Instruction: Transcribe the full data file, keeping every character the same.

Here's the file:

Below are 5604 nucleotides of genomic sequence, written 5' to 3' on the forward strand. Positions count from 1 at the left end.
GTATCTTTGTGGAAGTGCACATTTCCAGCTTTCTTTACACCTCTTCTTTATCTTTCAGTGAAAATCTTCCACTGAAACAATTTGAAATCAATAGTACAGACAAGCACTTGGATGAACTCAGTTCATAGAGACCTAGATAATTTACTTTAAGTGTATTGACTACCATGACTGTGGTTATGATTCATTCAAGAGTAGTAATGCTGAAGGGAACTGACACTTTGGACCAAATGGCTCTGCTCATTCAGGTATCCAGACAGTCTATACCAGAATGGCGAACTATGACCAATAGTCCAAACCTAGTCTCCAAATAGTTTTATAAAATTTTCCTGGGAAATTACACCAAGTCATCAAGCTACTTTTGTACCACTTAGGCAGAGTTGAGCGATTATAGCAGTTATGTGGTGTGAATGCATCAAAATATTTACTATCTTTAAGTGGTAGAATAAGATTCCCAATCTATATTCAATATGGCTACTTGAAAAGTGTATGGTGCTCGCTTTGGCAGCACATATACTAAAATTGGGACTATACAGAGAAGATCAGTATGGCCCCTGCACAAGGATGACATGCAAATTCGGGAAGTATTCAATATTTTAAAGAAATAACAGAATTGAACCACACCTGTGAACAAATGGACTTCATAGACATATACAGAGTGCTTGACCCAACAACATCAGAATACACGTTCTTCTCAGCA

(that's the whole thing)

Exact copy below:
Below are 5604 nucleotides of genomic sequence, written 5' to 3' on the forward strand. Positions count from 1 at the left end.
GTATCTTTGTGGAAGTGCACATTTCCAGCTTTCTTTACACCTCTTCTTTATCTTTCAGTGAAAATCTTCCACTGAAACAATTTGAAATCAATAGTACAGACAAGCACTTGGATGAACTCAGTTCATAGAGACCTAGATAATTTACTTTAAGTGTATTGACTACCATGACTGTGGTTATGATTCATTCAAGAGTAGTAATGCTGAAGGGAACTGACACTTTGGACCAAATGGCTCTGCTCATTCAGGTATCCAGACAGTCTATACCAGAATGGCGAACTATGACCAATAGTCCAAACCTAGTCTCCAAATAGTTTTATAAAATTTTCCTGGGAAATTACACCAAGTCATCAAGCTACTTTTGTACCACTTAGGCAGAGTTGAGCGATTATAGCAGTTATGTGGTGTGAATGCATCAAAATATTTACTATCTTTAAGTGGTAGAATAAGATTCCCAATCTATATTCAATATGGCTACTTGAAAAGTGTATGGTGCTCGCTTTGGCAGCACATATACTAAAATTGGGACTATACAGAGAAGATCAGTATGGCCCCTGCACAAGGATGACATGCAAATTCGGGAAGTATTCAATATTTTAAAGAAATAACAGAATTGAACCACACCTGTGAACAAATGGACTTCATAGACATATACAGAGTGCTTGACCCAACAACATCAGAATACACGTTCTTCTCAGCA